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Mild Complications or Unusual Persistence of Porcine Collagen and Hyaluronic Acid Gel Following Periocular Filler Injections

Wolkow, Natalie, M.D., Ph.D.*; Jakobiec, Frederick A., M.D., D.Sc.*; Dryja, Thaddeus P., M.D.*; Lefebvre, Daniel R., M.D.

Ophthalmic Plastic & Reconstructive Surgery: September/October 2018 - Volume 34 - Issue 5 - p e143–e146
doi: 10.1097/IOP.0000000000001029
Case Reports

The purpose of this study was to describe the histopathologic appearance of dermal eyelid fillers that were unexpectedly encountered in ophthalmic plastic surgery samples from patients with mild eyelid disfigurements, and to review eyelid cases with complications that had previously been described in the literature. A retrospective histopathologic study with Alcian blue, elastic, and Masson trichrome stains of 2 cases that were submitted to the Ocular Pathology Department was conducted, and a critical review of previously published cases of the histopathologic characteristics of dermal filler material in the periocular region was also conducted. Two periocular tissue samples were found to contain dermal filler material. In one case, porcine collagen appeared as amorphous or indistinctly microfibrillar aggregates that stained light blue with the Masson trichrome method. In the other case, hyaluronic acid gel appeared as vivid blue amorphous pools of material in extracellular locules after staining with the Alcian blue method. An inflammatory response was not observed in either case. Patients who undergo facial filler procedures may, at a later time, require a surgical excisional procedure from which a specimen is generated. Previously injected dermal filler that the patient neglected to mention may be present in the pathologic sample, potentially perplexing the unsuspecting pathologist. Both ophthalmic plastic surgeons and ocular pathologists should be aware of the histopathologic features of dermal fillers. It is helpful if a surgeon who submits a specimen to the pathology service makes note of any known prior use of facial filler material or is alert to its possible presence when unfamiliar foreign material is discovered in the dermis of the eyelids.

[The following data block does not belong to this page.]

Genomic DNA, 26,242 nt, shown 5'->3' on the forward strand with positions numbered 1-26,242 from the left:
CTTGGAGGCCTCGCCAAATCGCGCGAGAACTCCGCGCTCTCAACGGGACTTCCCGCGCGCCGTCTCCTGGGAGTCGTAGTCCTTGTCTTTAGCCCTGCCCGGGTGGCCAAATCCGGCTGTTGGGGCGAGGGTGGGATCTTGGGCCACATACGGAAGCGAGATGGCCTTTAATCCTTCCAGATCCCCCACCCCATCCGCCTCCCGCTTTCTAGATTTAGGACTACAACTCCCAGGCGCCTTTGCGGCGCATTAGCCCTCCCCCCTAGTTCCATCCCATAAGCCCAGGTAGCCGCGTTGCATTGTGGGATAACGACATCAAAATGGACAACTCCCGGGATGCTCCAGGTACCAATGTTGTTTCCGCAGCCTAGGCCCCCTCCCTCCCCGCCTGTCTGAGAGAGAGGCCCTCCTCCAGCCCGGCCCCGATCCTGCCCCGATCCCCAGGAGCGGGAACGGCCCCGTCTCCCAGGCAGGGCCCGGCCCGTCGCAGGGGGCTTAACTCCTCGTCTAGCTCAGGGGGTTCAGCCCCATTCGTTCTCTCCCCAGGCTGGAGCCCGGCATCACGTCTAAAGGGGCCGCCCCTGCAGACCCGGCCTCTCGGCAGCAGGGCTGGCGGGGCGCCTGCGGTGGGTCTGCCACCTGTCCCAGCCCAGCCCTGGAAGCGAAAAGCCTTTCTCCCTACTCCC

Dermal fillers including absorbable porcine collagen and hyaluronic acid may last many years in ocular adnexal tissues and complicate clinical and histopathologic interpretation, particularly when a complete and relevant history is not obtained.

*David G. Cogan Ophthalmic Pathology Laboratory

Ophthalmic Plastic and Reconstructive Surgery Service, Department of Ophthalmology of the Massachusetts Eye and Ear Infirmary and the Harvard Medical School, Boston, Massachusetts, U.S.A.

Accepted for publication October 10, 2017.

Supported by Heed Fellowship (NW).

The authors have no conflicts of interest to disclose.

Correspondence address and reprint requests to Frederick A. Jakobiec, M.D., D.Sc., David G. Cogan Laboratory of Ophthalmic Pathology, Department of Ophthalmology, Massachusetts Eye and Ear Infirmary, 243 Charles Street, Suite 328, Boston, MA 02114. E-mail:

© 2018 by The American Society of Ophthalmic Plastic and Reconstructive Surgery, Inc., All rights reserved.